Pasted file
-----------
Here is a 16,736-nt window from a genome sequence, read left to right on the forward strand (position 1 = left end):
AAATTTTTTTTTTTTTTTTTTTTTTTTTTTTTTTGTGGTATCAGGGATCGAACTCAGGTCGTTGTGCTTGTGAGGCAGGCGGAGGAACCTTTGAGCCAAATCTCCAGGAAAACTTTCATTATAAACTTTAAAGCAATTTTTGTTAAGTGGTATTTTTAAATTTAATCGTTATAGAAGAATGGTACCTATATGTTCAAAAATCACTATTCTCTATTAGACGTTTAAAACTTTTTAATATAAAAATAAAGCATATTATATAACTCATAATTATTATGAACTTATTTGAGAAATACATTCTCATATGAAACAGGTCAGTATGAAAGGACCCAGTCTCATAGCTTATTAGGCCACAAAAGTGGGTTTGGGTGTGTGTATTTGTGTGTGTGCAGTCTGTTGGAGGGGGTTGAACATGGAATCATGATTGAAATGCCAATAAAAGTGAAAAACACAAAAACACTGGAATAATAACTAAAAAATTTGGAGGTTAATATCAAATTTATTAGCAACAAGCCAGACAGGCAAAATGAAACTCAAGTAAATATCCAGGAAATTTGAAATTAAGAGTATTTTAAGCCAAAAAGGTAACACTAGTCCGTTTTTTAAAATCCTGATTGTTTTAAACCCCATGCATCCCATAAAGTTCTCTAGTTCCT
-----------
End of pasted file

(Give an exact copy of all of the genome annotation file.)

Here is a 16,736-nt window from a genome sequence, read left to right on the forward strand (position 1 = left end):
AAATTTTTTTTTTTTTTTTTTTTTTTTTTTTTTTGTGGTATCAGGGATCGAACTCAGGTCGTTGTGCTTGTGAGGCAGGCGGAGGAACCTTTGAGCCAAATCTCCAGGAAAACTTTCATTATAAACTTTAAAGCAATTTTTGTTAAGTGGTATTTTTAAATTTAATCGTTATAGAAGAATGGTACCTATATGTTCAAAAATCACTATTCTCTATTAGACGTTTAAAACTTTTTAATATAAAAATAAAGCATATTATATAACTCATAATTATTATGAACTTATTTGAGAAATACATTCTCATATGAAACAGGTCAGTATGAAAGGACCCAGTCTCATAGCTTATTAGGCCACAAAAGTGGGTTTGGGTGTGTGTATTTGTGTGTGTGCAGTCTGTTGGAGGGGGTTGAACATGGAATCATGATTGAAATGCCAATAAAAGTGAAAAACACAAAAACACTGGAATAATAACTAAAAAATTTGGAGGTTAATATCAAATTTATTAGCAACAAGCCAGACAGGCAAAATGAAACTCAAGTAAATATCCAGGAAATTTGAAATTAAGAGTATTTTAAGCCAAAAAGGTAACACTAGTCCGTTTTTTAAAATCCTGATTGTTTTAAACCCCATGCATCCCATAAAGTTCTCTAGTTCCT